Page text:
Rick has served for 12 years as President & CEO of Arts Orange County, the nonprofit arts agency and State-Local Partner for the County of Orange, California. In addition to a robust menu of traditional arts council programs and services, Arts Orange County has built a successful consulting and project management practice, serving clients ranging from state and city government to universities and arts organizations, and specializing in the areas of cultural planning and public art. Previously, Rick served for 17 years as Executive Director of Laguna Playhouse in Laguna Beach, which he transformed from an amateur theatre into a $7 million budget professional resident theatre company. Earlier in his career, he ran a small professional theater company, a university performing arts center, held senior management positions with two major symphony orchestras, and was executive director of a countywide arts council in upstate New York. He holds degrees in English from Columbia and Syracuse Universities. A member of the Board of California Arts Advocates & Californians for the Arts, he served as their President for three terms. He has been a grants reviewer/panelist for National Endowment for the Arts, Western States Arts Federation, New England Foundation for the Arts, California Arts Council, Los Angeles County Arts Commission, City of Los Angeles Department of Cultural Affairs, Riverside Arts Council, Louisville, KY Fund for the Arts, Connecticut Commission on the Arts. He is a resident of San Juan Capistrano.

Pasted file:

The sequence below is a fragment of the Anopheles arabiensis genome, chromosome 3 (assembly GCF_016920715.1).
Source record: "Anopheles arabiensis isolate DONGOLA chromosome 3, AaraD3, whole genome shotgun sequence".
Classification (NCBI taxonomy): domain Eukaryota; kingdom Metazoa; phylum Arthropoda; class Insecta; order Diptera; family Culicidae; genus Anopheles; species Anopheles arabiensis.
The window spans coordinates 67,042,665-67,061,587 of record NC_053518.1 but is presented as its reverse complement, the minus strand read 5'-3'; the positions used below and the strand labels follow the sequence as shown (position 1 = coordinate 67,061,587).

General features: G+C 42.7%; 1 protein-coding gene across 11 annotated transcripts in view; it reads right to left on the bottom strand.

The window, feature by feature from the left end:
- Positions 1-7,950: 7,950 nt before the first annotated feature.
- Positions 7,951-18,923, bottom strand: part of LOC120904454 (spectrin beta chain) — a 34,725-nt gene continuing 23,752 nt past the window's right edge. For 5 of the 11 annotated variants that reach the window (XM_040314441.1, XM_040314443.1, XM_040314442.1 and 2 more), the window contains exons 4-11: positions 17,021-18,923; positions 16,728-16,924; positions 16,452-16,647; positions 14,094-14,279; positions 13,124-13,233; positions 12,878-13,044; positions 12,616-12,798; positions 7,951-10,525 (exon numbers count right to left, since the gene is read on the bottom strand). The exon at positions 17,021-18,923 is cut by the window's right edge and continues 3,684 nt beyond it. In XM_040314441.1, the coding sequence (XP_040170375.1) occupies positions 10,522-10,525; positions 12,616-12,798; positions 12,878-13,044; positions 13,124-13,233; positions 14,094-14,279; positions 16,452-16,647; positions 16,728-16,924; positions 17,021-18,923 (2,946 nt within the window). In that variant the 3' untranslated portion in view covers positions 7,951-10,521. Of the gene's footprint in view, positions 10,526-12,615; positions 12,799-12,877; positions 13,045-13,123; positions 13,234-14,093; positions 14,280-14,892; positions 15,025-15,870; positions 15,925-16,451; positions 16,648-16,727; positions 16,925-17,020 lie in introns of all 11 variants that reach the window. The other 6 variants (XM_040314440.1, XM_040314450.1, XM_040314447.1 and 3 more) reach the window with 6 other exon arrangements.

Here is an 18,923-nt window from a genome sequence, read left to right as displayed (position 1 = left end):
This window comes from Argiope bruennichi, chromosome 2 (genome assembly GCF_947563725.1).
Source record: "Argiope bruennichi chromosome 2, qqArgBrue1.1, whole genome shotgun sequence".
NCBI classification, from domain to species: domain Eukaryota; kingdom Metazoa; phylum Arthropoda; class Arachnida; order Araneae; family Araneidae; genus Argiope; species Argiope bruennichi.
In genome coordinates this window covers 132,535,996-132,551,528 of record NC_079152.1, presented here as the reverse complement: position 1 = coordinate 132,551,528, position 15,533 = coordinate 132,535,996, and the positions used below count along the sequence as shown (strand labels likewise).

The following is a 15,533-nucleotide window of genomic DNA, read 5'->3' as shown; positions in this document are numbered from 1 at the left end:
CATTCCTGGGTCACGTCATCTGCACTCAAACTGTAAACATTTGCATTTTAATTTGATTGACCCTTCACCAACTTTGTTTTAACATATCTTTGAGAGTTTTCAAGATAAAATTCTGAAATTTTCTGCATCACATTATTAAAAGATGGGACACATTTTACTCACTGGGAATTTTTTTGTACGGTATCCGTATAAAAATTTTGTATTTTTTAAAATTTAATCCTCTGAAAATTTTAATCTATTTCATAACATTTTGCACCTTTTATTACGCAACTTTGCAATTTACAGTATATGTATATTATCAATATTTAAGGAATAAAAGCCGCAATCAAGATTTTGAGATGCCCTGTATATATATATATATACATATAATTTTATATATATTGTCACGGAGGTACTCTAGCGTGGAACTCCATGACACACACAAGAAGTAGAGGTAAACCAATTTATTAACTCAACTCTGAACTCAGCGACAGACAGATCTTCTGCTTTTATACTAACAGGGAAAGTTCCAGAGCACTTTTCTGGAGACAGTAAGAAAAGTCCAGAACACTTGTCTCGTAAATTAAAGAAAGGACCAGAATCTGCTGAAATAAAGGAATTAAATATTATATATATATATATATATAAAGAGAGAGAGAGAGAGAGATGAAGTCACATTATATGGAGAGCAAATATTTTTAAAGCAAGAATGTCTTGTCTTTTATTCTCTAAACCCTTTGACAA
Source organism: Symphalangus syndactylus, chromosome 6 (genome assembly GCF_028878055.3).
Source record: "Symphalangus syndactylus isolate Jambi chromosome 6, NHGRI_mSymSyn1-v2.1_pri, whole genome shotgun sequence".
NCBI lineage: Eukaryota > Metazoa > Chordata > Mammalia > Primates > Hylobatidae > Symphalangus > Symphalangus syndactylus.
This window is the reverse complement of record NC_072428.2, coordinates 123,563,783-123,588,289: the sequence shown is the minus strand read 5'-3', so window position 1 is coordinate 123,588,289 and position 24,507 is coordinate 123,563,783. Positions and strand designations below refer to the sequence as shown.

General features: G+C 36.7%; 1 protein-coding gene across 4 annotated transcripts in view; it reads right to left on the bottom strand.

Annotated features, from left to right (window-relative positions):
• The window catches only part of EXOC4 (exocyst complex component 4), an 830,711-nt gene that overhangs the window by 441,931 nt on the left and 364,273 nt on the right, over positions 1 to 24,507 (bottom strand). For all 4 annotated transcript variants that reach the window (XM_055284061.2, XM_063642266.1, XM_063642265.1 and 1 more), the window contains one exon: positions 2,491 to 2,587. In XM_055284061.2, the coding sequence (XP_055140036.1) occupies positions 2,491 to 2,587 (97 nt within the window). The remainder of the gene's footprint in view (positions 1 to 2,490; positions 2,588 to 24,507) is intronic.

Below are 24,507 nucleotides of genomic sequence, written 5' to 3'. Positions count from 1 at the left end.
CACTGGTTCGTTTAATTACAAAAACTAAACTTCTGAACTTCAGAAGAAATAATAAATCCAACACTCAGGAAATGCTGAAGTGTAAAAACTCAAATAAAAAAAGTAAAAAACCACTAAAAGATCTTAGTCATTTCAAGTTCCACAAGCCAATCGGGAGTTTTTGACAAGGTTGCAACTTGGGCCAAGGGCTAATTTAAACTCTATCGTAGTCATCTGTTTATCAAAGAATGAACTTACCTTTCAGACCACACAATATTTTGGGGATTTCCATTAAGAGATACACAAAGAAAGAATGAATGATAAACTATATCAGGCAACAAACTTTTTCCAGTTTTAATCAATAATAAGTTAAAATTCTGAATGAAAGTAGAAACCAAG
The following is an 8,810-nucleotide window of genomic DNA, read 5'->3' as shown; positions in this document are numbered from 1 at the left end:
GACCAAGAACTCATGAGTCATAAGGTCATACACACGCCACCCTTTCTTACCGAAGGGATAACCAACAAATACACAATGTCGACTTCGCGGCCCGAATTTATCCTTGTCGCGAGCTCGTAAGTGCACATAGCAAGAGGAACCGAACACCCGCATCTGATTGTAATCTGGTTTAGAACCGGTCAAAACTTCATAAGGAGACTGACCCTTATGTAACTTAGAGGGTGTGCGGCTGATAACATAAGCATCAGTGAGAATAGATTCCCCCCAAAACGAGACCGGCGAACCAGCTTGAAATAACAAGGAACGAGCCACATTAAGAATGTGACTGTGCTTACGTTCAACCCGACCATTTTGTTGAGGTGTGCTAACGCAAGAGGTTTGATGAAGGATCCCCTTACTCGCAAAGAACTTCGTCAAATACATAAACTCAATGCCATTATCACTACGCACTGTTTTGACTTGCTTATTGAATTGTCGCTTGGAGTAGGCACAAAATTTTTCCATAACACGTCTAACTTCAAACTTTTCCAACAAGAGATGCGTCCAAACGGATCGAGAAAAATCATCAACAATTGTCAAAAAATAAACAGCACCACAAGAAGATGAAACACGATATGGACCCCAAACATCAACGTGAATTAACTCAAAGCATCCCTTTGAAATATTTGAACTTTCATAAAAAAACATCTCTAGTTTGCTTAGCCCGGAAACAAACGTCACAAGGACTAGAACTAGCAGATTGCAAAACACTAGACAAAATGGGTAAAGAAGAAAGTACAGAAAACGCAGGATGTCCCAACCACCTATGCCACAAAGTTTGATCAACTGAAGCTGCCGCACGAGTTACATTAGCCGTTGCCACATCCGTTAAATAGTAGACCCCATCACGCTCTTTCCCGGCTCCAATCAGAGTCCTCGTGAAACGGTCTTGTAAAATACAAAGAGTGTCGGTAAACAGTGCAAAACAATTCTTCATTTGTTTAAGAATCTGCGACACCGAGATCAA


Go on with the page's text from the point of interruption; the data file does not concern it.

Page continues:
Nina Ozlu Tunceli
Chief Counsel of Government and Public Affairs, Americans for the Arts
Executive Director, Americans for the Arts Action Fund